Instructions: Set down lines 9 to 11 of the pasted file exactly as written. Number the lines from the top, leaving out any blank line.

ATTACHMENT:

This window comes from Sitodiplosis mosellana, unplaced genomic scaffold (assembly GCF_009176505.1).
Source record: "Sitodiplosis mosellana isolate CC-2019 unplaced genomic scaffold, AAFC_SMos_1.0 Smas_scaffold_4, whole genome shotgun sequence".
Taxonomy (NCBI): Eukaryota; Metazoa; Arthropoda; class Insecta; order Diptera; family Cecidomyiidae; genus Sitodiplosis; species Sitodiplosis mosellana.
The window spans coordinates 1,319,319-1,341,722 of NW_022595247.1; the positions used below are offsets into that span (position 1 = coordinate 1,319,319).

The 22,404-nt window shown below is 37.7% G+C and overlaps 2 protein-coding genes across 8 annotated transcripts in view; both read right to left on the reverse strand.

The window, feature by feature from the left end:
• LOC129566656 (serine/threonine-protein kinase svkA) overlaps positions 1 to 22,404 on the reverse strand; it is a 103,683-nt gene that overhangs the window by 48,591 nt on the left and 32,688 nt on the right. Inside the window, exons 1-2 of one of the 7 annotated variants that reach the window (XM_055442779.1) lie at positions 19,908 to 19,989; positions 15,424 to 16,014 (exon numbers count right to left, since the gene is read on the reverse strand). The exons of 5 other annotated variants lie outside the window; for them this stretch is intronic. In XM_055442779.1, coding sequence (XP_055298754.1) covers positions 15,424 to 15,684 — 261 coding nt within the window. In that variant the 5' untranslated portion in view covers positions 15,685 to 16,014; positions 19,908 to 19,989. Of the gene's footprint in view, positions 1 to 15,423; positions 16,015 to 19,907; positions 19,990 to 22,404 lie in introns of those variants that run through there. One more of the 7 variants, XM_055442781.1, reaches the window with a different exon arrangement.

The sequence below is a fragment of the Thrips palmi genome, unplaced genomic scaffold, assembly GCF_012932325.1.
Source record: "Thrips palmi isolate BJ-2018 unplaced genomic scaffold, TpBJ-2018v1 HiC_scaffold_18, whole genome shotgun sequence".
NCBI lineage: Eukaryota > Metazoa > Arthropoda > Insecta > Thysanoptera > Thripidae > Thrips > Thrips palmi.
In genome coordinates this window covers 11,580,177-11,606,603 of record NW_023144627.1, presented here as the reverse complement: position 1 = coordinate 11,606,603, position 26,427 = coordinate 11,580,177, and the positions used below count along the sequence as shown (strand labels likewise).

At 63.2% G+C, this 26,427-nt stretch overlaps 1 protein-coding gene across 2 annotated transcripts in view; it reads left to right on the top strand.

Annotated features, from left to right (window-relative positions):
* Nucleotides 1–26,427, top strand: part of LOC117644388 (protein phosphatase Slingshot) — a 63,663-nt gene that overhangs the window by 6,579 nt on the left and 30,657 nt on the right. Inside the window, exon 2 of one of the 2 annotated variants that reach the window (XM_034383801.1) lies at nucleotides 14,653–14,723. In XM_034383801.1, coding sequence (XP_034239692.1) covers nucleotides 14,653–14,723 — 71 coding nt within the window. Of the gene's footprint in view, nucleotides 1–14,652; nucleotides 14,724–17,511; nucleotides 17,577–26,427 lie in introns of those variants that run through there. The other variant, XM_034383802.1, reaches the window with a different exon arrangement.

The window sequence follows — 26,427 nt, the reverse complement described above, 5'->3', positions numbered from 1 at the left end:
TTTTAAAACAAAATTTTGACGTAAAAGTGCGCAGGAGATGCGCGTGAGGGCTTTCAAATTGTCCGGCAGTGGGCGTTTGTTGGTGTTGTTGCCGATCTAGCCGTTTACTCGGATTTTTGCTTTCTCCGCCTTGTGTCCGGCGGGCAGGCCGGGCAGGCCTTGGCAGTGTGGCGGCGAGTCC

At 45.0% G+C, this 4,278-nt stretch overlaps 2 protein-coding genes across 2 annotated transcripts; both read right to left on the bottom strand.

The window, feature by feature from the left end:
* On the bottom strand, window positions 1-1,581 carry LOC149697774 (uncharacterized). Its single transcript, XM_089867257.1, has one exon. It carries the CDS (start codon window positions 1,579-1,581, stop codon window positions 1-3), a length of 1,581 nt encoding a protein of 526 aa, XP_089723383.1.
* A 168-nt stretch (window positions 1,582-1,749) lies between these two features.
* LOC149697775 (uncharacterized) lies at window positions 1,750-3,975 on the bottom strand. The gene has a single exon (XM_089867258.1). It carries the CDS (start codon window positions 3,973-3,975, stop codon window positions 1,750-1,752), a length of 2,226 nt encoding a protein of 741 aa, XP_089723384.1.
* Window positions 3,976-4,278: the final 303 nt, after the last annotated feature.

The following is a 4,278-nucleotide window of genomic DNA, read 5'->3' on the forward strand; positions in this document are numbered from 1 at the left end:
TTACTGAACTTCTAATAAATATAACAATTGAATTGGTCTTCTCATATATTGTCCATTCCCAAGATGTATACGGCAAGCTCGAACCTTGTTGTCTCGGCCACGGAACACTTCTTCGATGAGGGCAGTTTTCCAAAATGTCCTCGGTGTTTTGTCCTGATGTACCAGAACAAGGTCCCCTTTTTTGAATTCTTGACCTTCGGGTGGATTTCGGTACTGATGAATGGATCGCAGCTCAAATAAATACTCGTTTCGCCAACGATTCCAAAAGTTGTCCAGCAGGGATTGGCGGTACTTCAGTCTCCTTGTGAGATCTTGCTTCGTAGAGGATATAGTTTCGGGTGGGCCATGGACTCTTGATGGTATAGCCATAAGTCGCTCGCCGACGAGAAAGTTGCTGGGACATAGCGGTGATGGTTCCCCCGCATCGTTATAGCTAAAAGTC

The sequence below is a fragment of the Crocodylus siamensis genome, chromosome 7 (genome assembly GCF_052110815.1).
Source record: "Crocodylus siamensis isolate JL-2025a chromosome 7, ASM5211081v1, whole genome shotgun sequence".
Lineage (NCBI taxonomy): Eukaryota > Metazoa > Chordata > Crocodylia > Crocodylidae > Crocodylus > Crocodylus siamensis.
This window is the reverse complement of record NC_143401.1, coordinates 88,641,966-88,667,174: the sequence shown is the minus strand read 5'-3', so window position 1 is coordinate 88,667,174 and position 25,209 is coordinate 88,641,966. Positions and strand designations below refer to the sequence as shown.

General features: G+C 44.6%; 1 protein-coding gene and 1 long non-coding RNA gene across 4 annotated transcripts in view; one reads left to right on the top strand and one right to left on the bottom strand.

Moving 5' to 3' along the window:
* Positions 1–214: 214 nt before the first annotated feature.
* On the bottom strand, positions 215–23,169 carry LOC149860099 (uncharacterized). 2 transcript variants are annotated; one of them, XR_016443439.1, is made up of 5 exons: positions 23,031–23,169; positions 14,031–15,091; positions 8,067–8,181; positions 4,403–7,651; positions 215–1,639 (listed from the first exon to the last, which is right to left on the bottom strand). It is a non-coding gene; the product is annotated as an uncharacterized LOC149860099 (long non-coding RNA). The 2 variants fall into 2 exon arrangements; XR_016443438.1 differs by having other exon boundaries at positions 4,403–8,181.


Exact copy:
Source record: "Thrips palmi isolate BJ-2018 unplaced genomic scaffold, TpBJ-2018v1 HiC_scaffold_18, whole genome shotgun sequence".
NCBI lineage: Eukaryota > Metazoa > Arthropoda > Insecta > Thysanoptera > Thripidae > Thrips > Thrips palmi.
In genome coordinates this window covers 11,580,177-11,606,603 of record NW_023144627.1, presented here as the reverse complement: position 1 = coordinate 11,606,603, position 26,427 = coordinate 11,580,177, and the positions used below count along the sequence as shown (strand labels likewise).